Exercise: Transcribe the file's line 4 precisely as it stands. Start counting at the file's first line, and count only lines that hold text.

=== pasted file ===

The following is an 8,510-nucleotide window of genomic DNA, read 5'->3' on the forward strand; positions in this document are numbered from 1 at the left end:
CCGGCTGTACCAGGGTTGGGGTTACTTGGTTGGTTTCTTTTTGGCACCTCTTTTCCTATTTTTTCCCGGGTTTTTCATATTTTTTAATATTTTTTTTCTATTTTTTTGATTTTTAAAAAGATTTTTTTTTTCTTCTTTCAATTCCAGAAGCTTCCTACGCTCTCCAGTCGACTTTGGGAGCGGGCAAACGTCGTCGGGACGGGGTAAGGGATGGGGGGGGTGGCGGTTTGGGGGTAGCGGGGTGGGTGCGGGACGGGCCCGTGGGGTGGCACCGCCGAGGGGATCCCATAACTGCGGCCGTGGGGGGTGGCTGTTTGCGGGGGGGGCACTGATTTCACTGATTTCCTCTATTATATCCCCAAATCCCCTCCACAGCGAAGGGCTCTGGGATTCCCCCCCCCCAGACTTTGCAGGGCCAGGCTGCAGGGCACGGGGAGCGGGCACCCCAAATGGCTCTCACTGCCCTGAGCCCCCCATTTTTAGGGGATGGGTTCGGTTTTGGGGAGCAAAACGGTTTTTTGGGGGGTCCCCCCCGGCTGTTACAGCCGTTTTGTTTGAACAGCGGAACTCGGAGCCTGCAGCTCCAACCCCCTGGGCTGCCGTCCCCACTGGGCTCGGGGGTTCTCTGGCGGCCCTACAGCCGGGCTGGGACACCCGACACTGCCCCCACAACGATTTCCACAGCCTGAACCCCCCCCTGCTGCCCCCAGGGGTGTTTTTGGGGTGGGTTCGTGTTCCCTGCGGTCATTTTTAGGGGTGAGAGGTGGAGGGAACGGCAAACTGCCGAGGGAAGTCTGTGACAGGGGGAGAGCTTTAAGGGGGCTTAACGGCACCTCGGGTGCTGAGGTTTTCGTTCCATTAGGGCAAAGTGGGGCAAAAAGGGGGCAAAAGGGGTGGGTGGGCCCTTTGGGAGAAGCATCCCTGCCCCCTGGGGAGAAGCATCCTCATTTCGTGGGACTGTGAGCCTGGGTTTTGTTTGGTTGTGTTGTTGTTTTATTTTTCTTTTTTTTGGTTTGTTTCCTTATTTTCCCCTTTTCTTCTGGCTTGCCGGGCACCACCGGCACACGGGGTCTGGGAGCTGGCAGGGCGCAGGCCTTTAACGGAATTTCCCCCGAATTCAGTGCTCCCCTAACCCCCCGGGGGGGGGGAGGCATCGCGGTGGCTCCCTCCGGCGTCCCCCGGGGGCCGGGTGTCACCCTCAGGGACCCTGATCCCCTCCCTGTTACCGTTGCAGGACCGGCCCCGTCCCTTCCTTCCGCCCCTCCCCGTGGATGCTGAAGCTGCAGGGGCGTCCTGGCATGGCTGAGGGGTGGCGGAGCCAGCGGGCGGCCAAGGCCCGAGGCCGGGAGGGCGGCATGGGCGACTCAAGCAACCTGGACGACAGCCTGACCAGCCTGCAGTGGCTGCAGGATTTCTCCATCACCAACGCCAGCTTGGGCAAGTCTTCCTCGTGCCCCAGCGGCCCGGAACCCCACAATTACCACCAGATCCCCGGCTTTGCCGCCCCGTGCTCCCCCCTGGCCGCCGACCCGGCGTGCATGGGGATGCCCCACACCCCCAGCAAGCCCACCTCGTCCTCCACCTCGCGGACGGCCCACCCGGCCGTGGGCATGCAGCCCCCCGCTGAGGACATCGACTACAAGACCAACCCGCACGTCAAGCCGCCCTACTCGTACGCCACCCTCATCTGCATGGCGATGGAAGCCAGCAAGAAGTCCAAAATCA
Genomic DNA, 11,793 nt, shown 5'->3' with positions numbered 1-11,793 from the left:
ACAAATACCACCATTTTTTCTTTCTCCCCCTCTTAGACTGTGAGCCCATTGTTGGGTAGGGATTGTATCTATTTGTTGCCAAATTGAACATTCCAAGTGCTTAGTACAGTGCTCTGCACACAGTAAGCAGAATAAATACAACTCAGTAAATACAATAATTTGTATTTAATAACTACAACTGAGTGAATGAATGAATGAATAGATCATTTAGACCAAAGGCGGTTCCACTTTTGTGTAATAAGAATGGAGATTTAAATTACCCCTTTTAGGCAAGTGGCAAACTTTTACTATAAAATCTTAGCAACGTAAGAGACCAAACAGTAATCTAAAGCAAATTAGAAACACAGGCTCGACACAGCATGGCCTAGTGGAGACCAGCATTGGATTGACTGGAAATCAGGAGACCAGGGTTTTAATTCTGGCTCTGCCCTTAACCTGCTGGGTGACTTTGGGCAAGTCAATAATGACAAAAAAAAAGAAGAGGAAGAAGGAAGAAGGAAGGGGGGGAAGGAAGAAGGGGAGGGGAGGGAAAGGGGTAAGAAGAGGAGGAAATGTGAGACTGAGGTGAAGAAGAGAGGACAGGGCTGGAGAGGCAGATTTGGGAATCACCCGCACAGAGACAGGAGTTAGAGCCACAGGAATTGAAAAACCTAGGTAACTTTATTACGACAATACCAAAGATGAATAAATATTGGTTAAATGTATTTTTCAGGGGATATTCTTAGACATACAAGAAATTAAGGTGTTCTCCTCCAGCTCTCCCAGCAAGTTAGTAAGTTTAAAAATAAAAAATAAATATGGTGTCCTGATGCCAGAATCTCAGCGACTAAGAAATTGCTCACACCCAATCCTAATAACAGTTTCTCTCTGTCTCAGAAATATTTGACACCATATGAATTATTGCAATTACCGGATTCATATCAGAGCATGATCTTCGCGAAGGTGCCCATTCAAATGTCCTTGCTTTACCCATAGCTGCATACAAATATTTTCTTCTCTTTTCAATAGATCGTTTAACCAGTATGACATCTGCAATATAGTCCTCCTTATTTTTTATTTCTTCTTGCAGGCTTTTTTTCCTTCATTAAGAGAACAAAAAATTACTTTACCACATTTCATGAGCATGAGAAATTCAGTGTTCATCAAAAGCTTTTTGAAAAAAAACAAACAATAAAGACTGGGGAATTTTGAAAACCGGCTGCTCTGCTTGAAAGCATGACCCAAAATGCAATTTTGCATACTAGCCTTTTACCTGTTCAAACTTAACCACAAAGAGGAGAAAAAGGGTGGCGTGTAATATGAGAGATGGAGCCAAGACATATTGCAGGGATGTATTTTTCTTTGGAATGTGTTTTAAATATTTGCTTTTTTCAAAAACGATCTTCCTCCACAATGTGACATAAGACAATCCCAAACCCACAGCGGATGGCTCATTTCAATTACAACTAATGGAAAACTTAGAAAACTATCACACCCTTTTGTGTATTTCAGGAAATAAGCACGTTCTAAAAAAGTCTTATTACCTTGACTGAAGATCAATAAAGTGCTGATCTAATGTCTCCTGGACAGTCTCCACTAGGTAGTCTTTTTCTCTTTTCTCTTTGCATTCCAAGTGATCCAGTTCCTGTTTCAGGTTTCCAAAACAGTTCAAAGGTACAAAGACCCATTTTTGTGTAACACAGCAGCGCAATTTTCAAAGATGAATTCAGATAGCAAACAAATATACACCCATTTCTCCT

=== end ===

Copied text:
ACAAATACCACCATTTTTTCTTTCTCCCCCTCTTAGACTGTGAGCCCATTGTTGGGTAGGGATTGTATCTATTTGTTGCCAAATTGAACATTCCAAGTGCTTAGTACAGTGCTCTGCACACAGTAAGCAGAATAAATACAACTCAGTAAATACAATAATTTGTATTTAATAACTACAACTGAGTGAATGAATGAATGAATAGATCATTTAGACCAAAGGCGGTTCCACTTTTGTGTAATAAGAATGGAGATTTAAATTACCCCTTTTAGGCAAGTGGCAAACTTTTACTATAAAATCTTAGCAACGTAAGAGACCAAACAGTAATCTAAAGCAAATTAGAAACACAGGCTCGACACAGCATGGCCTAGTGGAGACCAGCATTGGATTGACTGGAAATCAGGAGACCAGGGTTTTAATTCTGGCTCTGCCCTTAACCTGCTGGGTGACTTTGGGCAAGTCAATAATGACAAAAAAAAAGAAGAGGAAGAAGGAAGAAGGAAGGGGGGGAAGGAAGAAGGGGAGGGGAGGGAAAGGGGTAAGAAGAGGAGGAAATGTGAGACTGAGGTGAAGAAGAGAGGACAGGGCTGGAGAGGCAGATTTGGGAATCACCCGCACAGAGACAGGAGTTAGAGCCACAGGAATTGAAAAACCTAGGTAACTTTATTACGACAATACCAAAGATGAATAAATATTGGTTAAATGTATTTTTCAGGGGATATTCTTAGACATACAAGAAATTAAGGTGTTCTCCTCCAGCTCTCCCAGCAAGTTAGTAAGTTTAAAAATAAAAAATAAATATGGTGTCCTGATGCCAGAATCTCAGCGACTAAGAAATTGCTCACACCCAATCCTAATAACAGTTTCTCTCTGTCTCAGAAATATTTGACACCATATGAATTATTGCAATTACCGGATTCATATCAGAGCATGATCTTCGCGAAGGTGCCCATTCAAATGTCCTTGCTTTACCCATAGCTGCATACAAATATTTTCTTCTCTTTTCAATAGATCGTTTAACCAGTATGACATCTGCAATATAGTCCTCCTTATTTTTTATTTCTTCTTGCAGGCTTTTTTTCCTTCATTAAGAGAACAAAAAATTACTTTACCACATTTCATGAGCATGAGAAATTCAGTGTTCATCAAAAGCTTTTTGAAAAAAAACAAACAATAAAGACTGGGGAATTTTGAAAACCGGCTGCTCTGCTTGAAAGCATGACCCAAAATGCAATTTTGCATACTAGCCTTTTACCTGTTCAAACTTAACCACAAAGAGGAGAAAAAGGGTGGCGTGTAATATGAGAGATGGAGCCAAGACATATTGCAGGGATGTATTTTTCTTTGGAATGTGTTTTAAATATTTGCTTTTTTCAAAAACGATCTTCCTCCACAATGTGACATAAGACAATCCCAAACCCACAGCGGATGGCTCATTTCAATTACAACTAATGGAAAACTTAGAAAACTATCACACCCTTTTGTGTATTTCAGGAAATAAGCACGTTCTAAAAAAGTCTTATTACCTTGACTGAAGATCAATAAAGTGCTGATCTAATGTCTCCTGGACAGTCTCCACTAGGTAGTCTTTTTCTCTTTTCTCTTTGCATTCCAAGTGATCCAGTTCCTGTTTCAGGTTTCCAAAACAGTTCAAAGGTACAAAGACCCATTTTTGTGTAACACAGCAGCGCAATTTTCAAAGATGAATTCAGATAGCAAACAAATATACACCCATTTCTCCT